All children aged one to nine in London will be offered a dose of the polio vaccine after more of the virus was found in the city’s sewers.
Vaccine-derived poliovirus has been detected in sewage from Barnet, Brent, Camden, Enfield, Hackney, Haringey, Islington and Waltham Forest.
The virus has also been found in lower concentrations in areas adjacent to the Beckton catchment to the south (immediately below the Thames) and to the east of Beckton.
However, it is unclear whether the virus has become established in these areas or whether the detections are due to people from the affected area visiting these neighboring areas.
There have been no confirmed cases of polio, and the Joint Committee on Vaccination and Immunization (JCVI) has said the risk to the public is low.
The NHS will contact parents when it is their child’s turn to come for a booster or booster dose of polio. It will start in areas where the virus has been detected and where vaccination rates are low, followed by a rapid rollout to the rest of London’s boroughs.
Vaccination uptake in London is already lower than in the rest of the country: 90% have the correct number of vaccines, compared to 95% nationally.
Virus found during routine wastewater inspection
UK Health Safety Agency declared a national incident in June after there were traces of the virus found during routine surveillance at the Beckton Wastewater Treatment Works.
It is normal for between one and three ‘vaccine-like’ polioviruses to be detected in UK sewage samples each year, but these have always been one-off finds.
The recent discovery, however, has seen the virus detected in a series of wastewater monitors.
Only some of the samples had enough mutations to be classified as vaccine-derived poliovirus (VDPV2). However, VDPV2 is of greater concern because it behaves more like natural “wild” polio and can, on rare occasions, cause cases of paralysis in unvaccinated individuals.
UKHSA consultant epidemiologist Dr Vanessa Saliba said: “Polio is a serious infection that can cause paralysis, but nationally the overall risk is considered low because most people are protected by vaccination.
“The last case of polio in the UK was in 1984, but decades ago before the polio vaccination program was introduced around 8,000 people would be paralyzed each year.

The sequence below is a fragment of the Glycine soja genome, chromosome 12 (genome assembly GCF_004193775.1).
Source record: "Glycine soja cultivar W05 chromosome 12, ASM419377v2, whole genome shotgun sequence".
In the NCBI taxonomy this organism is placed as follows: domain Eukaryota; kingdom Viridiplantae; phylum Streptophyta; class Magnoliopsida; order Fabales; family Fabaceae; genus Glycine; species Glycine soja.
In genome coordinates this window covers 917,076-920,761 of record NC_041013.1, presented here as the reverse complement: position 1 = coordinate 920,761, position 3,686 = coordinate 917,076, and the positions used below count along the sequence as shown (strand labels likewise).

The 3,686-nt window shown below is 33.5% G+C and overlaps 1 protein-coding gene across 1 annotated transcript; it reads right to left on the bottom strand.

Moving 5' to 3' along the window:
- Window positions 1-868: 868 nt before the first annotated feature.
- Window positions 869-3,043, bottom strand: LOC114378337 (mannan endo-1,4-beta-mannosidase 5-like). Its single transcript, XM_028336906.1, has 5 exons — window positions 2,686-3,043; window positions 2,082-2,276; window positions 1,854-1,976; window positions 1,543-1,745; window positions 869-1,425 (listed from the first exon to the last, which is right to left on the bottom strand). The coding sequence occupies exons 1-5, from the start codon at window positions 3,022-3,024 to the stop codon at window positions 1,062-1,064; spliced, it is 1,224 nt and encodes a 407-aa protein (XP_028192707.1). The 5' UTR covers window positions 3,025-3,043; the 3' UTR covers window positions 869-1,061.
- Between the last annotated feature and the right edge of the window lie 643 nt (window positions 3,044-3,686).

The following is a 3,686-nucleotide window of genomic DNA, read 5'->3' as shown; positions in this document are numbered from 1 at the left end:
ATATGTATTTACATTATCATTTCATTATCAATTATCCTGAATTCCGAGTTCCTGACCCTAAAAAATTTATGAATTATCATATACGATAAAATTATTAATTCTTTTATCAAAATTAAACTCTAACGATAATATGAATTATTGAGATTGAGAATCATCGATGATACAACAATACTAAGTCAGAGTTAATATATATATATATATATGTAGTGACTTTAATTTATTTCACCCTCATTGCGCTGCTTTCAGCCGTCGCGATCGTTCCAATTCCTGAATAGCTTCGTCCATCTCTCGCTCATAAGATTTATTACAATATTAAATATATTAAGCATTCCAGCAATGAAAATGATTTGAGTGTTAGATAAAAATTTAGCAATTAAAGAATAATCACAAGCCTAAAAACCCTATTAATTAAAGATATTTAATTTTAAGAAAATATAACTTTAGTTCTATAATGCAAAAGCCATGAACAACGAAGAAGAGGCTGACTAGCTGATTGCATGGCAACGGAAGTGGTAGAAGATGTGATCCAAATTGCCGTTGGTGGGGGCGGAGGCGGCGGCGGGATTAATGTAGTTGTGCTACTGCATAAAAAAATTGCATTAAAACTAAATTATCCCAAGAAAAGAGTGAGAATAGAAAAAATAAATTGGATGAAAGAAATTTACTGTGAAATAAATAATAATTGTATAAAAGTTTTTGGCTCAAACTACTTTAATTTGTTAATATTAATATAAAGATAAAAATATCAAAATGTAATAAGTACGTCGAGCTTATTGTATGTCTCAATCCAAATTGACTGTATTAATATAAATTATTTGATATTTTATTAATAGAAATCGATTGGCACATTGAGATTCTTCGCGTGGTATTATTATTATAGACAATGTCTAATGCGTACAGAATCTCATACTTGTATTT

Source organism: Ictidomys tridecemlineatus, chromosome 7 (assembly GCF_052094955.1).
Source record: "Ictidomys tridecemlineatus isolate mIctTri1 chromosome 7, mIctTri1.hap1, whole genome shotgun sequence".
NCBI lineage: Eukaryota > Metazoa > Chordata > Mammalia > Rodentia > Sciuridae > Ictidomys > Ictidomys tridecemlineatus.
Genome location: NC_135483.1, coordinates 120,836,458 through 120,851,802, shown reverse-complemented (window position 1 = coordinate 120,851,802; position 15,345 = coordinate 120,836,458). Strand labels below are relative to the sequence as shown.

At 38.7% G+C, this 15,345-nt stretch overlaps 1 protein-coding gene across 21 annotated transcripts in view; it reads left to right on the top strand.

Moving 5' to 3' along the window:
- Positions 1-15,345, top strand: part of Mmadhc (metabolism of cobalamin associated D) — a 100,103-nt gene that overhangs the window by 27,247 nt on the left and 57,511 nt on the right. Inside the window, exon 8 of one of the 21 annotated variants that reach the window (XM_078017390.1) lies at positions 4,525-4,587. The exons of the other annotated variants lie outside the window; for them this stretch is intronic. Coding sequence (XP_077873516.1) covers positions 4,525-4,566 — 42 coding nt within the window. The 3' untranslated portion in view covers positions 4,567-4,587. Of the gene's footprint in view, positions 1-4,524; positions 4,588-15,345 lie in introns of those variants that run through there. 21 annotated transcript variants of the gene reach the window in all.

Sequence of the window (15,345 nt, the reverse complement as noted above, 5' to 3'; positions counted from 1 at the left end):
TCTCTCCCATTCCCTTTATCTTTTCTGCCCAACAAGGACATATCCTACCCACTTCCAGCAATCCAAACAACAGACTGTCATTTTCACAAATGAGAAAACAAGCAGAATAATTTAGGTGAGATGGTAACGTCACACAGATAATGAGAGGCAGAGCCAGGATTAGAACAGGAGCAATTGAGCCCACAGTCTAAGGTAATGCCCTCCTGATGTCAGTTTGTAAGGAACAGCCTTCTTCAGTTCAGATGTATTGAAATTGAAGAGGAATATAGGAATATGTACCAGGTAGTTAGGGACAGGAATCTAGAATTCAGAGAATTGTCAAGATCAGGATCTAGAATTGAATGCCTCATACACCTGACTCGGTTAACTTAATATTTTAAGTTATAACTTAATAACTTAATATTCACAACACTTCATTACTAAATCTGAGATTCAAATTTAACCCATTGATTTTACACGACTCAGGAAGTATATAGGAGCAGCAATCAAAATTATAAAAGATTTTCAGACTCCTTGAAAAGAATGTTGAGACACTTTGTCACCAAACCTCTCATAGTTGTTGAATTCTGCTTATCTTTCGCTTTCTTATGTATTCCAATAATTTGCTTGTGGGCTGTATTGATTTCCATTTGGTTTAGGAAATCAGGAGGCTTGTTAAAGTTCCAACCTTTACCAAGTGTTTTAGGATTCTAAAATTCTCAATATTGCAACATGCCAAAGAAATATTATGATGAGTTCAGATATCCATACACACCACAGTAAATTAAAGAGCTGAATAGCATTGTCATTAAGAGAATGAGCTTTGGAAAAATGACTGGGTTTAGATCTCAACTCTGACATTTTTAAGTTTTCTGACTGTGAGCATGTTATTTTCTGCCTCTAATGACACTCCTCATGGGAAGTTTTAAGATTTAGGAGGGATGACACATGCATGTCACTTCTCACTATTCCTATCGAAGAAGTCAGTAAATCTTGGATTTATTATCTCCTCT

“It is vital that parents make sure their children are fully vaccinated for their age. Following JCVI advice, all children aged one to nine in London should receive a dose of polio vaccine now , either as an extra booster dose or simply to catch up with your routine vaccinations. It will ensure a high level of protection against paralysis. This can also help stop the spread of the virus.”
Health Secretary Steve Barclay said on Twitter: “While no one has been diagnosed with polio in the UK and the risk remains low, I accept the JCVI’s advice to offer a booster to children aged 1 9 years in London. Areas where it is located. detected will be the first.”
What is polio and how is it spread?
Polio is a contagious virus that can be spread through coughing and sneezing, but also through food, water or objects that have been in contact with the feces of someone infected with it.
It has flu-like symptoms, including: high temperature, extreme tiredness, headaches, vomiting, neck stiffness and muscle pain. These usually last ten days, but can lead to more severe symptoms and can be life-threatening.
It mainly affects children under the age of five, although it can also affect unvaccinated adults.
The virus has been eradicated in most parts of the world due to a successful global vaccination program, but is still found in Afghanistan, Nigeria and Pakistan.
The vaccines are given to children at eight, 12 and 16 weeks with booster doses at three years, four months and again at 14 years. The new vaccine is added to the childhood immunization program.
All five vaccines must be fully protected against the virus.
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